A versatile and cost-effective modular system which can cater for stereo and surround monitoring in both nearfield and midfield applications.
Whether monitoring in surround or stereo, the convenience of nearfield/midfield satellite and subwoofer systems is very persuasive. Indeed, the vast majority of mid-market monitoring probably conforms to this philosophy these days, even if some users don't initially acquire the corresponding subwoofer.
The subject of this review is a recently relaunched system from the respected German manufacturers, Klein+Hummel, who have been making PA and studio loudspeaker systems for a very long time. The diminutive O 100 active nearfield monitor loudspeaker was formerly known as the O 104, whereas its accompanying powered subwoofer, the O 800, was previously marketed as the O 818. These are not the only products in the company's range to have been renamed either — much of the range has been retitled, introducing a little more logic to the new structure. So although these are not new monitors, the renaming provides a good excuse to audition these little beauties.
The O 100 is an active two-way compact reference monitor loudspeaker. The small charcoal-grey (other finishes are available to order) reflex-loaded 7.5-litre cabinet vents through a pair of triangular ports in the top corners, above the tweeter. The combined area of these ports is unusually large for such a small cabinet — 170 x 267 x 190mm (hwd) with a weight of just 5.5kg. The specifications claim a frequency response of 60Hz to 20kHz flat within ±2dB, which the supplied plot shows to be accurate, with only a mild lift between about 2kHz and 4kHz. The cabinet is constructed from an exotic composite material referred to simply as LRIM, and is apparently formed in a single moulding process. The cabinet's internal walls are claimed to be non-parallel to minimise standing waves, and two M8 threaded bushes on the rear panel (the metal amplifier chassis, in fact) are fitted as standard to accommodate a variety of mounting hardware.
The 25mm tweeter and 145mm woofer are both magnetically shielded to facilitate mounting near CRT monitors or on console meterbridges where moving-coil meters are used. (The magnetic field emanating from unshielded monitors can cause erroneous readings on moving-coil meters in some circumstances.) The tweeter is unusual in that it is constructed from a combination of titanium and fabric — the resulting design is claimed to provide both the detail associated with a titanium dome driver and the low distortion characteristics of a fabric dome. The tweeter is also mounted in (and optimised for) a recessed waveguide formed in the front baffle. This waveguide helps to control the dispersion characteristics and provides greater phase continuity through the crossover region.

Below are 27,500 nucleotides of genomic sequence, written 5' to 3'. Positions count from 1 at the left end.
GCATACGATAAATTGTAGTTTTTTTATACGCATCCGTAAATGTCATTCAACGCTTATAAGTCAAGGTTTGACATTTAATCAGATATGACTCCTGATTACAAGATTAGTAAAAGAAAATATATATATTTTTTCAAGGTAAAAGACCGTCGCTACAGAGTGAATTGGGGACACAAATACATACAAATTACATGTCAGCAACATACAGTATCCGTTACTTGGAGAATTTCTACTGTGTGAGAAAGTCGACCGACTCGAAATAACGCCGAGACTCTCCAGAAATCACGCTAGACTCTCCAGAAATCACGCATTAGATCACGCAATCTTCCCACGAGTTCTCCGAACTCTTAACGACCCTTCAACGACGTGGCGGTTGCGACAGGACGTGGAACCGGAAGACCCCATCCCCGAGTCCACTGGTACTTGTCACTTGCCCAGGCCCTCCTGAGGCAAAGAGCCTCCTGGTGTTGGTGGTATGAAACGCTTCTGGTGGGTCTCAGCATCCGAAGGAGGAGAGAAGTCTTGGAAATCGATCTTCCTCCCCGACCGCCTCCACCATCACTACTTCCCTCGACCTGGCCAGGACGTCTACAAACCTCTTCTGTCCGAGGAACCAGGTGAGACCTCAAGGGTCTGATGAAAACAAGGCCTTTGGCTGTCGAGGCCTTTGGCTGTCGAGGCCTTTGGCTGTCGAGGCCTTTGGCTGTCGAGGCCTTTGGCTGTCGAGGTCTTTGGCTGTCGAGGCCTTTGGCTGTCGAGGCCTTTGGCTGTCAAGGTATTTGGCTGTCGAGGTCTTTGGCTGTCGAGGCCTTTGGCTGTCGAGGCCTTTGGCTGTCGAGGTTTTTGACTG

The woofer is another specially designed unit protected by a removable metal grille. Its cone is constructed from a composite of several different materials in a sandwich arrangement, the properties of each element being used to combat harmonic distortion. The waterfall decay plot supplied in the loudspeaker's handbook (only supplied in German, sadly), along with a superabundance of other technical test plots and measurements, shows a very fast and resonance-free decay throughout the mid- and high-frequency ranges.
The woofer's large-excursion voice coil has been designed to aid the high-level reproduction of bass frequencies, and the magnetic motor assembly employs flux compensation to help reduce distortion, especially in the woofer's upper frequency region.
The specs are certainly impressive with less than 0.5 percent THD above 150Hz at 90dBSPL, and I have to say that they do sound very clean at normal nearfield monitoring levels. The maximum level generated by these little boxes is almost 108dB at one metre, although at this level distortion rises to a still credible three percent.
The line-level crossover section is a fourth-order design (24dB/octave slopes) tuned to 2.5kHz with phase correction for the two drivers to ensure a smooth transition between them. The amplifier chassis incorporates a pair of independent 50W amplifiers (capable of 80W peaks) to power each 6Ω driver separately. The circuitry incorporates protection against thermal overload of both the driver motors and the amplifiers.
The design also incorporates facilities for the user to fine-tune the in-room bass and mid-range responses, via a couple of four-way switches on the rear panel (marked 0, 1, 2, 3 for the bass, and 0, A, B, C for the mid-range). The bass end can be tamed in 2.5dB steps from zero to -7.5dB and, although the turnover point is not specified, the response charts would suggest the correction is a high-pass filter operating below 600Hz. The mid-range can also be adjusted in four steps between zero, -1dB, -2dB or -4dB, with a bell-shaped reduction centred around 300Hz and extending roughly between 60Hz and 1.5kHz.